The regeneration of Bristol and the implications for the Partnership
New proposals for Bristol growth
From its very opening, John Lewis Bristol did magnificently well. Bristol thrived and the branch wallowed in the surrounding affluence. By 1989, there were plans afoot to develop Bristol further. A proposal for a regional shopping centre at Cribbs Causeway was declined, but would resurface with a vengeance in later years. Plans for a development called The Galleries also appeared, a £100 million project that would link directly with Broadmead, the home of John Lewis Bristol, and would eventually turn Broadmead into a cohesive shopping centre. As part of the ambitious new proposals, lightweight articulated railcars were part of a suggested new transport scheme designed to relieve the city centre of its growing traffic issues.
Too much to handle
Ironically, it was further development in the centre that would eventually force the Partnership to consider relocation. Traffic to the centre was horrendous, dogged by a confusing one-way system. It was felt that many customers from within Bristol were put off by this. Likewise it was felt by Directors that customers from the South West of England would not be prepared to go into the city centre. Therefore, when an opportunity arose to occupy space on the out-of-town Cribbs Causeway shopping centre, the Partnership jumped at the opportunity. Thusly, relocation was announced to Partners in the Gazette of the 12th March 1994.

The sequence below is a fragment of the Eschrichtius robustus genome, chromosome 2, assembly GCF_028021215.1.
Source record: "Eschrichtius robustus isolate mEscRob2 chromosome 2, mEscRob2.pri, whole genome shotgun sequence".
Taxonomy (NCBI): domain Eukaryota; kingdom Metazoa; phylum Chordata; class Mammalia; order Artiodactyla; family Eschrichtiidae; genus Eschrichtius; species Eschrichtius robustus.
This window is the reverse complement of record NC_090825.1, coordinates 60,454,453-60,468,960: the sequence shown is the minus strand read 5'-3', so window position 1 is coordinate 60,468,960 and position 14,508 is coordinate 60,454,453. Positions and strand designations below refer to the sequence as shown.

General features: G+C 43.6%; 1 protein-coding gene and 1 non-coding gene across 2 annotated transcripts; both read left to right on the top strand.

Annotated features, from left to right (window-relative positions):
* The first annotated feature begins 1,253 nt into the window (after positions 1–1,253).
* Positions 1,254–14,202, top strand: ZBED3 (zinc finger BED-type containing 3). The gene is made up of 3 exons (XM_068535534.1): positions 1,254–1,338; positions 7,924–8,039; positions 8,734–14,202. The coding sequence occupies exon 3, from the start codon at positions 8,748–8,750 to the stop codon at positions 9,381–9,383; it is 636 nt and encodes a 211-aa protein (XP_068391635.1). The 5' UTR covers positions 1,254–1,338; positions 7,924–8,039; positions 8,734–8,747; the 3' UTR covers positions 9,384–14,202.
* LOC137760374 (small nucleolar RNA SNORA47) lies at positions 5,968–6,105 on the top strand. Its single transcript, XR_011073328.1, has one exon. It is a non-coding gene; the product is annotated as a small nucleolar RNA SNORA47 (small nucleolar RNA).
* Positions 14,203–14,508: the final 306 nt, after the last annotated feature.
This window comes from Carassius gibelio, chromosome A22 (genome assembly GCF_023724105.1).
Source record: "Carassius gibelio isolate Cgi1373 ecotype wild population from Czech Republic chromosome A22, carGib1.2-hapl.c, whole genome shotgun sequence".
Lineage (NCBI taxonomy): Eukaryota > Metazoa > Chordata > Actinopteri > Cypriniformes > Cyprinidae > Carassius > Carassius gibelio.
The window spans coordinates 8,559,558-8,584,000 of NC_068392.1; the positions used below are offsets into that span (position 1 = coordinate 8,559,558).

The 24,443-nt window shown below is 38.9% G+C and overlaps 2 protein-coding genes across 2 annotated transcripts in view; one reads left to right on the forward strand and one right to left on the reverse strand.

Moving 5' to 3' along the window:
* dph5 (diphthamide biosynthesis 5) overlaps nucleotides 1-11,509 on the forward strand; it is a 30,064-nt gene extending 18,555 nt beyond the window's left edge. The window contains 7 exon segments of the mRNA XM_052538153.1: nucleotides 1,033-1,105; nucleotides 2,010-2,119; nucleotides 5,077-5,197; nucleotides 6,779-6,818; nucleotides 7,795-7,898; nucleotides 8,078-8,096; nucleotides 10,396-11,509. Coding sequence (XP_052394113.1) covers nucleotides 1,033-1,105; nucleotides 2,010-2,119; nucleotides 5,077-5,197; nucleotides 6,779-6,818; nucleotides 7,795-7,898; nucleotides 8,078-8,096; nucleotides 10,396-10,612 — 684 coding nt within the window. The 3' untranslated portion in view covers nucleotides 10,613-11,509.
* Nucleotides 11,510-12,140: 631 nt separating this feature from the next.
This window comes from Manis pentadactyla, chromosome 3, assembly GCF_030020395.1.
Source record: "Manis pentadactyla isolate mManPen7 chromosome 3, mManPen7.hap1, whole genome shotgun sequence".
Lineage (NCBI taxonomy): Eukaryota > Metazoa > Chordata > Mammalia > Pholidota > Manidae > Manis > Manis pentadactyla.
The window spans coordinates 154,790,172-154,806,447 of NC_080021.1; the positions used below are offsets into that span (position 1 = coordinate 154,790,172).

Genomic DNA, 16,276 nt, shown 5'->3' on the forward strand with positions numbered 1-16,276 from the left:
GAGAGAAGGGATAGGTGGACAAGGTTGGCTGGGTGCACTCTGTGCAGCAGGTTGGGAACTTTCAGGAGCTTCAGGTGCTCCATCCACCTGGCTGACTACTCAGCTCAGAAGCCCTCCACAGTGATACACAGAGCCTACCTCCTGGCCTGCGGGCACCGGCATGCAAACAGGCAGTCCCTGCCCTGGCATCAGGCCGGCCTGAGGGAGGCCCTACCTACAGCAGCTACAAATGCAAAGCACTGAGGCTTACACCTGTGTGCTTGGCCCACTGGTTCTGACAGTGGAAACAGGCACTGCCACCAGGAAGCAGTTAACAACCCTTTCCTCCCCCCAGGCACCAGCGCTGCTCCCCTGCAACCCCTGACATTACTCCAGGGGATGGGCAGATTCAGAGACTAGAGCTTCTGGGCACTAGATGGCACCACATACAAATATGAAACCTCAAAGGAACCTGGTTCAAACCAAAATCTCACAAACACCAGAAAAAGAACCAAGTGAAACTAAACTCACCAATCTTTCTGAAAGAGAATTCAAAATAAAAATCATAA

New location confirmed
The new site would be ideally placed on the motorway, and would now serve a catchment area of nearly 4 million people stretching in all four directions. The branch would be an anchor store, occupying the biggest retail unit and situated in prime location. The building of the centre was scheduled to take four years with opening set for 1998. In the intervening time, John Lewis Bristol soldiered on.